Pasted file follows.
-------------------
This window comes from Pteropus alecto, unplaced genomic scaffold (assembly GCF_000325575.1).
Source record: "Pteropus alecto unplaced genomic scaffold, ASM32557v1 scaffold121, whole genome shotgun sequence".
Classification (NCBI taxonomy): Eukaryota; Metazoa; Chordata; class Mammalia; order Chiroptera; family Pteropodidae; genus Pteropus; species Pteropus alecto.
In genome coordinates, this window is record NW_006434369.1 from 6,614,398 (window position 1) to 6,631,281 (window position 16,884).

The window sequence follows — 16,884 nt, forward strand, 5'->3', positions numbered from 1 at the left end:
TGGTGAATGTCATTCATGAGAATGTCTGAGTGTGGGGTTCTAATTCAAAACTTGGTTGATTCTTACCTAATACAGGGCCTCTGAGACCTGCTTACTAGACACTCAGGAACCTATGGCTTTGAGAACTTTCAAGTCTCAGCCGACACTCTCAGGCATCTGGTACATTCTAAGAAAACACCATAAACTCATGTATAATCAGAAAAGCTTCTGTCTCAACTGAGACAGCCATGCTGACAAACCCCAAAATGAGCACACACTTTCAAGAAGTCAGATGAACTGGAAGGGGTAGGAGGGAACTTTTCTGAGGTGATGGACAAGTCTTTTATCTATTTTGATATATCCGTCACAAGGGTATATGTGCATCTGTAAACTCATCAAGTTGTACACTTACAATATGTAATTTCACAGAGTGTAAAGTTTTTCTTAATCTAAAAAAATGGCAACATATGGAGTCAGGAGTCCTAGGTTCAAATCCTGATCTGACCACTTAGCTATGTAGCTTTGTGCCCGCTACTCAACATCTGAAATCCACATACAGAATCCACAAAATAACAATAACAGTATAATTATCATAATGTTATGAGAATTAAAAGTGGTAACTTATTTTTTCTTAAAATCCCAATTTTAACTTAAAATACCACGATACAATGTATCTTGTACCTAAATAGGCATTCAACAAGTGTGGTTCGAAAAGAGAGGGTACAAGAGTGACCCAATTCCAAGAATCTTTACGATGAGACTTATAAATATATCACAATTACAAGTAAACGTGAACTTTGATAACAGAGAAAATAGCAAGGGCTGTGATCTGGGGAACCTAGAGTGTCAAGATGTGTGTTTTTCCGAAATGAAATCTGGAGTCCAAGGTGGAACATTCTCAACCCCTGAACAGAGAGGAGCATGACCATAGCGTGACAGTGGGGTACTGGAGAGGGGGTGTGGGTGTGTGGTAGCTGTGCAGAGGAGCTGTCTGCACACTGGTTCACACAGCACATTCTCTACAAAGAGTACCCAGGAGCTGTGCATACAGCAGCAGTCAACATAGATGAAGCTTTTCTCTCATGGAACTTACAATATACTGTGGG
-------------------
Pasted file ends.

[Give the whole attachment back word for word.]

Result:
This window comes from Pteropus alecto, unplaced genomic scaffold (assembly GCF_000325575.1).
Source record: "Pteropus alecto unplaced genomic scaffold, ASM32557v1 scaffold121, whole genome shotgun sequence".
Classification (NCBI taxonomy): Eukaryota; Metazoa; Chordata; class Mammalia; order Chiroptera; family Pteropodidae; genus Pteropus; species Pteropus alecto.
In genome coordinates, this window is record NW_006434369.1 from 6,614,398 (window position 1) to 6,631,281 (window position 16,884).

The window sequence follows — 16,884 nt, forward strand, 5'->3', positions numbered from 1 at the left end:
TGGTGAATGTCATTCATGAGAATGTCTGAGTGTGGGGTTCTAATTCAAAACTTGGTTGATTCTTACCTAATACAGGGCCTCTGAGACCTGCTTACTAGACACTCAGGAACCTATGGCTTTGAGAACTTTCAAGTCTCAGCCGACACTCTCAGGCATCTGGTACATTCTAAGAAAACACCATAAACTCATGTATAATCAGAAAAGCTTCTGTCTCAACTGAGACAGCCATGCTGACAAACCCCAAAATGAGCACACACTTTCAAGAAGTCAGATGAACTGGAAGGGGTAGGAGGGAACTTTTCTGAGGTGATGGACAAGTCTTTTATCTATTTTGATATATCCGTCACAAGGGTATATGTGCATCTGTAAACTCATCAAGTTGTACACTTACAATATGTAATTTCACAGAGTGTAAAGTTTTTCTTAATCTAAAAAAATGGCAACATATGGAGTCAGGAGTCCTAGGTTCAAATCCTGATCTGACCACTTAGCTATGTAGCTTTGTGCCCGCTACTCAACATCTGAAATCCACATACAGAATCCACAAAATAACAATAACAGTATAATTATCATAATGTTATGAGAATTAAAAGTGGTAACTTATTTTTTCTTAAAATCCCAATTTTAACTTAAAATACCACGATACAATGTATCTTGTACCTAAATAGGCATTCAACAAGTGTGGTTCGAAAAGAGAGGGTACAAGAGTGACCCAATTCCAAGAATCTTTACGATGAGACTTATAAATATATCACAATTACAAGTAAACGTGAACTTTGATAACAGAGAAAATAGCAAGGGCTGTGATCTGGGGAACCTAGAGTGTCAAGATGTGTGTTTTTCCGAAATGAAATCTGGAGTCCAAGGTGGAACATTCTCAACCCCTGAACAGAGAGGAGCATGACCATAGCGTGACAGTGGGGTACTGGAGAGGGGGTGTGGGTGTGTGGTAGCTGTGCAGAGGAGCTGTCTGCACACTGGTTCACACAGCACATTCTCTACAAAGAGTACCCAGGAGCTGTGCATACAGCAGCAGTCAACATAGATGAAGCTTTTCTCTCATGGAACTTACAATATACTGTGGG